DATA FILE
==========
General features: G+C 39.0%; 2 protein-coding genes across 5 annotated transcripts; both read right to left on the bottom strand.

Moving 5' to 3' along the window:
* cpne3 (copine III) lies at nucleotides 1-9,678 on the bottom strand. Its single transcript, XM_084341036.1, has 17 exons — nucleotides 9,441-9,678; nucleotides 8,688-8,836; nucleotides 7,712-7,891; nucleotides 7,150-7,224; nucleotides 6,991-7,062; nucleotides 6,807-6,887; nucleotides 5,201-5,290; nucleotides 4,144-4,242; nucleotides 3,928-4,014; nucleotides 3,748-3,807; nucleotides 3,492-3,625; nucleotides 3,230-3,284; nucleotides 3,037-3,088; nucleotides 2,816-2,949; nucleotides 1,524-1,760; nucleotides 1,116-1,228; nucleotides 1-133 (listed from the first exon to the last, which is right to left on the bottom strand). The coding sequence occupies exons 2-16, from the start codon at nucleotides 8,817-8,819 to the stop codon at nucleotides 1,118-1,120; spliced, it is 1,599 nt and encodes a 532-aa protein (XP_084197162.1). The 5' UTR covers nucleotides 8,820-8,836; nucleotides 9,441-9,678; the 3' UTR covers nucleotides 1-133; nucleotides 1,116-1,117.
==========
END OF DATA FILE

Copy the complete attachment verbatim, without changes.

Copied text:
General features: G+C 39.0%; 2 protein-coding genes across 5 annotated transcripts; both read right to left on the bottom strand.

Moving 5' to 3' along the window:
* cpne3 (copine III) lies at nucleotides 1-9,678 on the bottom strand. Its single transcript, XM_084341036.1, has 17 exons — nucleotides 9,441-9,678; nucleotides 8,688-8,836; nucleotides 7,712-7,891; nucleotides 7,150-7,224; nucleotides 6,991-7,062; nucleotides 6,807-6,887; nucleotides 5,201-5,290; nucleotides 4,144-4,242; nucleotides 3,928-4,014; nucleotides 3,748-3,807; nucleotides 3,492-3,625; nucleotides 3,230-3,284; nucleotides 3,037-3,088; nucleotides 2,816-2,949; nucleotides 1,524-1,760; nucleotides 1,116-1,228; nucleotides 1-133 (listed from the first exon to the last, which is right to left on the bottom strand). The coding sequence occupies exons 2-16, from the start codon at nucleotides 8,817-8,819 to the stop codon at nucleotides 1,118-1,120; spliced, it is 1,599 nt and encodes a 532-aa protein (XP_084197162.1). The 5' UTR covers nucleotides 8,820-8,836; nucleotides 9,441-9,678; the 3' UTR covers nucleotides 1-133; nucleotides 1,116-1,117.